His consciousness was now in the Thinking quadrant, and Huxley would look at society from a more critical, dark rather than light, perspective. Published in 1932, Brave New World marks the peak of Huxley’s abilities as a satirist. The world he presents to the reader is full of his own growing anxieties about the direction of political, social and scientific progress.

The novel is also astonishingly prescient, as if the Birdman had flown so high on the wings of his formidable mind, that he could see into a future fifty years away – a time of genetically engineered babies produced on assembly lines, of a growing divide between the haves and the have nots, of the illusory balm of advertising, medication, sex and entertainment. (Now, eighty years later, many of Huxley’s prophecies have become reality.)

Brave New World made him one of the most important writers of the 20th Century and its commercial success could now indulge the Jupiter in him, travelling and exploring new ways of being. With all the planetary energies in the Being quadrant, Huxley was beginning to move towards what he would later – in The Doors of Perception – define as “Enlightenment, The Beatific Vision.”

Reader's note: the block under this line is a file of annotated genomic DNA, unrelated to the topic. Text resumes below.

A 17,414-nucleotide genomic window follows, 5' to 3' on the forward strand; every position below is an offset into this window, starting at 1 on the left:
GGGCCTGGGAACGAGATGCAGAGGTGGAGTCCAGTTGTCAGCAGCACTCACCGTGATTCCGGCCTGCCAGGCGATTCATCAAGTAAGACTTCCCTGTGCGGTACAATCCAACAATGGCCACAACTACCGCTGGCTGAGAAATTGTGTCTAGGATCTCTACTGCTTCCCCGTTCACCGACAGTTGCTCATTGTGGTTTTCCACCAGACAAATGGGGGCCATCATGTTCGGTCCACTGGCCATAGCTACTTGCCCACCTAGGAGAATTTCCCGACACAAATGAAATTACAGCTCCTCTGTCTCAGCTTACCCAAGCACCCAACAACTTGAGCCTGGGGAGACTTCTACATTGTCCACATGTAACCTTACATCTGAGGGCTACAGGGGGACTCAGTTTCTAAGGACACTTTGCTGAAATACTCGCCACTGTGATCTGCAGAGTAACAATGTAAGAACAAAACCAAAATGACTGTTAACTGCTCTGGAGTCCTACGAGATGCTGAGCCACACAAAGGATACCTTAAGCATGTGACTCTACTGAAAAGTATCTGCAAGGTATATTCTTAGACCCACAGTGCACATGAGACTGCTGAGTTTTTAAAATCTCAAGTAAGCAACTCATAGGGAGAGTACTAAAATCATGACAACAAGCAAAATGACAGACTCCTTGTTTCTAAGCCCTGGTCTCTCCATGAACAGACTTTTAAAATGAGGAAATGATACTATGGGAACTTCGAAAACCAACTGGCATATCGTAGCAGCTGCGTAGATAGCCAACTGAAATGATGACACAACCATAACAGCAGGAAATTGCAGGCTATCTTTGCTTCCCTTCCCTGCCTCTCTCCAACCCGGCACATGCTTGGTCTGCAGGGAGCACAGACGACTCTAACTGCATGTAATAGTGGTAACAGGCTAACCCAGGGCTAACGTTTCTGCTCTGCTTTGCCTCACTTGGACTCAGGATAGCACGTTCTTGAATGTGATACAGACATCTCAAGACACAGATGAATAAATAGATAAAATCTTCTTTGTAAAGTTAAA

The publication of his next novel, Eyeless in Gaza, coincided with the activated opposition running through his core, between Mars and Saturn, between the society of the Collective and that of the Individual. His growing interest in Eastern philosophy and mysticism could now clearly see through the veils of Maya, through the illusion of the glamour of the 5th house (much like that of today’s celebrity cult.) He would spend the rest of his writing life trying to get to a more real perception and experience of being.

His age point was now on the cusp of the 8th house and he paid his dues to society with more non-fiction works on pacifist themes, including An Encyclopaedia of Pacifism. He was also an active member of the Peace Pledge Union.

After the Mars/Saturn opposition which underlies most of his thinking, Huxley became interested in the Upanishad-centred philosophy, Vedanta and soon became a Vedantist. He then wrote The Perennial Philosophy, which discusses the teachings of renowned mystics. Huxley’s book insists there are realities beyond the generally accepted “five senses” (the 5th house) and that there is genuine meaning for humans beyond both sensual (the element of earth) satisfactions and sentimentalities (the element of water). Both these elements are low in Huxley’s nature (9 and 0, respectively.) Fortunately, all the air in him could whisk him off to this Beyond.

In 1937 he left Europe and settled in America where he completed a work on pacifism (Ends and Means). His Mercury is in Cancer in the 2nd house and Huxley had a large amount of compassion. The money he now made as screenwriter (of Pride and Prejudice, Jane Eyre and Madame Curie, amongst others) enabled him to transport Jewish and left-wing writers and artists away from Hitler’s Germany to the USA.